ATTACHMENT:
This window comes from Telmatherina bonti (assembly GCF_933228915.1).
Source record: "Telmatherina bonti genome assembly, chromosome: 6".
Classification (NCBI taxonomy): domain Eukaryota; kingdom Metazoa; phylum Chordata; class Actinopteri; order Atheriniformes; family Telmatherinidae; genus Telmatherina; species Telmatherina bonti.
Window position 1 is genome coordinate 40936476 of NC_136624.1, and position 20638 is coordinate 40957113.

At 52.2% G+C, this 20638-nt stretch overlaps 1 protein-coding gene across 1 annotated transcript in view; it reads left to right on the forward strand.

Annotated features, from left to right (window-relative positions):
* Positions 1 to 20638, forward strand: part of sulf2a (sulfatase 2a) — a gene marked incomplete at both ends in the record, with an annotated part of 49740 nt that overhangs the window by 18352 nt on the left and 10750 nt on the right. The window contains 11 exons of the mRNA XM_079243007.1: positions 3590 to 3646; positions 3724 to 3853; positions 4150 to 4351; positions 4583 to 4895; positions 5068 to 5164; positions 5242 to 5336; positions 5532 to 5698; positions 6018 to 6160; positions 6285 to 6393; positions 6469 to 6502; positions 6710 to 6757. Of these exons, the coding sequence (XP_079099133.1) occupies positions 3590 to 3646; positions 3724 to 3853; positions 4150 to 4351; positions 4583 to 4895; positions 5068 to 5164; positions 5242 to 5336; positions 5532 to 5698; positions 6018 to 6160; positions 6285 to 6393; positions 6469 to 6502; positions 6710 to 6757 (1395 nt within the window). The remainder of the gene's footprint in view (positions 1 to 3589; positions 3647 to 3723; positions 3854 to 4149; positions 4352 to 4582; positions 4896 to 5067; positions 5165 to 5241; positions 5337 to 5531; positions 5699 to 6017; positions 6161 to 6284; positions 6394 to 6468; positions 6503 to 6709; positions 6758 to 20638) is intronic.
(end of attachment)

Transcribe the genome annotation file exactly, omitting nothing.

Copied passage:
This window comes from Telmatherina bonti (assembly GCF_933228915.1).
Source record: "Telmatherina bonti genome assembly, chromosome: 6".
Classification (NCBI taxonomy): domain Eukaryota; kingdom Metazoa; phylum Chordata; class Actinopteri; order Atheriniformes; family Telmatherinidae; genus Telmatherina; species Telmatherina bonti.
Window position 1 is genome coordinate 40936476 of NC_136624.1, and position 20638 is coordinate 40957113.

At 52.2% G+C, this 20638-nt stretch overlaps 1 protein-coding gene across 1 annotated transcript in view; it reads left to right on the forward strand.

Annotated features, from left to right (window-relative positions):
* Positions 1 to 20638, forward strand: part of sulf2a (sulfatase 2a) — a gene marked incomplete at both ends in the record, with an annotated part of 49740 nt that overhangs the window by 18352 nt on the left and 10750 nt on the right. The window contains 11 exons of the mRNA XM_079243007.1: positions 3590 to 3646; positions 3724 to 3853; positions 4150 to 4351; positions 4583 to 4895; positions 5068 to 5164; positions 5242 to 5336; positions 5532 to 5698; positions 6018 to 6160; positions 6285 to 6393; positions 6469 to 6502; positions 6710 to 6757. Of these exons, the coding sequence (XP_079099133.1) occupies positions 3590 to 3646; positions 3724 to 3853; positions 4150 to 4351; positions 4583 to 4895; positions 5068 to 5164; positions 5242 to 5336; positions 5532 to 5698; positions 6018 to 6160; positions 6285 to 6393; positions 6469 to 6502; positions 6710 to 6757 (1395 nt within the window). The remainder of the gene's footprint in view (positions 1 to 3589; positions 3647 to 3723; positions 3854 to 4149; positions 4352 to 4582; positions 4896 to 5067; positions 5165 to 5241; positions 5337 to 5531; positions 5699 to 6017; positions 6161 to 6284; positions 6394 to 6468; positions 6503 to 6709; positions 6758 to 20638) is intronic.